The regular consumption of onions has, been shown to lower high cholesterol levels and high blood pressure, both of which help prevent atherosclerosis and diabetic heart disease, and reduce the risk of heart attack or stroke. These beneficial effects are likely due to onions' sulfur compounds, its chromium and its vitamin B6, which helps prevent heart disease by lowering high homocysteine levels, another significant risk factor for heart attack and stroke. [1]

-->  Support Gastrointestinal Health

The regular consumption of onions, as little as two or more times per week, is associated with a significantly reduced risk of developing colon cancer. Onions contain a number of flavonoids, the most studied of which, quercitin, has been shown to halt the growth of tumors in animals and to protect colon cells from the damaging effects of certain cancer-causing substances. Cooking meats with onions may help reduce the amount of carcinogens produced when meat is cooked using high heat methods.

Quercitin, an antioxidant in onions, and curcumin, a phytonutrient found in the curry spice turmeric, reduce both the size and number of precancerous lesions in the human intestinal tract.

The use of onions in diet play a protective role agains the development of colorectal cancer.[1]

-->  Onion and Garlic Protective against Many Cancers

Consuming onion and garlic may lower the risk or several common cancers. [3]

Study participants consuming the most onions showed an 84% reduced risk for cancer of the oral cavity and pharynx, 88% reduced risk for esophageal cancer, 56% reduced risk for colorectal cancer, 83% reduced risk for laryngeal cancer, 25% reduced risk for breast cancer, 73% reduced risk for ovarian cancer, 71% reduced risk for prostate cancer, and 38% reduced risk for renal cell cancer, compared to those eating the least onions.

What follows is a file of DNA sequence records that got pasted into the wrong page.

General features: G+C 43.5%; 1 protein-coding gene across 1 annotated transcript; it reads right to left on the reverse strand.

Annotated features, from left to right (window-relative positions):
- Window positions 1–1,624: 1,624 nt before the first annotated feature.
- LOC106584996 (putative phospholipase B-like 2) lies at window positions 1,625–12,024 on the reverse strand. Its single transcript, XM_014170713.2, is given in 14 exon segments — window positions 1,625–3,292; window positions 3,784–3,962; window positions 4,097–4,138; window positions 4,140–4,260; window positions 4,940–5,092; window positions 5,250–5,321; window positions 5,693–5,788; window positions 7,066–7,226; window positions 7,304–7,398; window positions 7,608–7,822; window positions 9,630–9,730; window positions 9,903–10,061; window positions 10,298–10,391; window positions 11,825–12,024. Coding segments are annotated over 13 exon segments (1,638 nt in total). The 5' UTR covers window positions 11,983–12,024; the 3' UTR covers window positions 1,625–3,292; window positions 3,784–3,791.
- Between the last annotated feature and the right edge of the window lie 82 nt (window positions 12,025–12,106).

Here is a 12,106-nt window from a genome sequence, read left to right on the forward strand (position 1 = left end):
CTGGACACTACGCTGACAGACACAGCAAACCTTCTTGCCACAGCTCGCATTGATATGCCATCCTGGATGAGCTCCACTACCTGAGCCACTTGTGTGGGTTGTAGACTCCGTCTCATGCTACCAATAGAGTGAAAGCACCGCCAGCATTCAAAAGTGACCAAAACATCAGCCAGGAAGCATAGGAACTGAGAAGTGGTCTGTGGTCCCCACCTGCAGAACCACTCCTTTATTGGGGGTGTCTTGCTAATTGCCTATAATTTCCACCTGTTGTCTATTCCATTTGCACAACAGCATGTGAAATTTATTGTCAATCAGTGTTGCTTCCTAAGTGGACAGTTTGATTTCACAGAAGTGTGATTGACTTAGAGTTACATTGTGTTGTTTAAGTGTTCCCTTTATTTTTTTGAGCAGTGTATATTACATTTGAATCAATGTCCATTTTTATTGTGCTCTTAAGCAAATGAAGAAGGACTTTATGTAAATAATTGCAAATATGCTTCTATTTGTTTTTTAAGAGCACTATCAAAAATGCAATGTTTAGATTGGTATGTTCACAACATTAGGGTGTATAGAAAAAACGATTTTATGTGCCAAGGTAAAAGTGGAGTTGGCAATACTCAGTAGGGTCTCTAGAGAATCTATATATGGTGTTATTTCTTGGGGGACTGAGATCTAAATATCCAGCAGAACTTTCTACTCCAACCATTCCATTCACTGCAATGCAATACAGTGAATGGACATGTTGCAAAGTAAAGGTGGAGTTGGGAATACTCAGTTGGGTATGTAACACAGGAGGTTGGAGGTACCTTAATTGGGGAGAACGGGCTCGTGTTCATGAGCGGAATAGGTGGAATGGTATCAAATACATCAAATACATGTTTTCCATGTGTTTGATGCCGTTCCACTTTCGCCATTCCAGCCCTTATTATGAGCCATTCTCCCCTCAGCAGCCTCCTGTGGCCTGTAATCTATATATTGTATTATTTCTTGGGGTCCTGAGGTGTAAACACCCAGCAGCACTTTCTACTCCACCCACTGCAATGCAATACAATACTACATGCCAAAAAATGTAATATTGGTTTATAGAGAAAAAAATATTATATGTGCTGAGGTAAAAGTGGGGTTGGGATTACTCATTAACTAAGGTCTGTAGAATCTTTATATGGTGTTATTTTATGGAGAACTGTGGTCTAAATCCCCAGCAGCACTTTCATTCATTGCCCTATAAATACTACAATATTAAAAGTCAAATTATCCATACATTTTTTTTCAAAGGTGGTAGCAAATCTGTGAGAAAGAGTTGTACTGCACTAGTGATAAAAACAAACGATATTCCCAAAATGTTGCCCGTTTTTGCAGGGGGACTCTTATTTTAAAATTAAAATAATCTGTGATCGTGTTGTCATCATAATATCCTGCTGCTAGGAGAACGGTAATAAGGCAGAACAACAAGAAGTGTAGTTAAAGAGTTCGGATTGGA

-->  Onions Protective against Ovarian Cancer

Research calculating flavonoid intake in women whose diets provided the most kaempferol had a 40% reduction in risk of ovarian cancer, compared to women eating the least kaempferol-rich foods.

-->  Boost Bone Health

Onions help to maintain healthy bones; and they are especially beneficial for women who are at increased risk for osteoporosis as they go through menopause. Potential negative side effects of eating onions: the smell of the onion while breathing.

-->  Anti-Inflammatory and Anti-Bacterial Activity

Several anti-inflammatory agents in onions render them helpful in reducing the severity of symptoms associated with inflammatory conditions such as the pain and swelling of osteo- and rheumatoid arthritis, the allergic inflammatory response of asthma, and the respiratory congestion associated with the common cold. Both onions and garlic contain compounds that inhibit lipoxygenase and cyclooxygenase, thus markedly reducing inflammation. Onions' anti-inflammatory effects are due to theris vitamin C and quercition and the active component called isothiocyanates. These compounds work synergistically to spell relief from inflammation. Quercitin and other flavonoids found in onions work with vitamin C to help kill harmful bacteria in that case it is thought that to add onions inside soups and stews is beneficial.

-->  Side effects and interactions

Onion is mostly can be consumed without any difficulties. Higher intakes of onion may worsen existing heartburn, though it does not seem to cause heartburn in people who do not already have it.There are also isolated reports of allergy to onion, including among people with asthma, manifesting as skin rash and red, itchy eyes.

Onion is safe for use in children and, in small amounts in food, during pregnancy (though some pregnant women may have heartburn that onions could exacerbate) and nursing. [4]


Lesley Bremness, Eyewitness Handbook HERBS, London, 1994
Picture source: www.babbonyc.com/in-myrtle.html
[1] Chiej. R. Encyclopaedia of Medicinal Plants. MacDonald 1984 ISBN 0-356-10541-5
[2] Bown. D. Encyclopaedia of Herbs and their Uses. Dorling Kindersley, London. 1995 ISBN 0-7513-020-31 A very well presented and informative book on herbs from around the globe. Plenty in it for both the casual reader and the serious student. Just one main quibble is the silly way of having two separate entries for each plant.
[3] Chevallier. A. The Encyclopedia of Medicinal Plants Dorling Kindersley. London 1996 ISBN 9-780751-303148
[4] Chopra. R. N., Nayar. S. L. and Chopra. I. C. Glossary of Indian Medicinal Plants (Including the Supplement). Council of Scientific and Industrial Research, New Delhi. 1986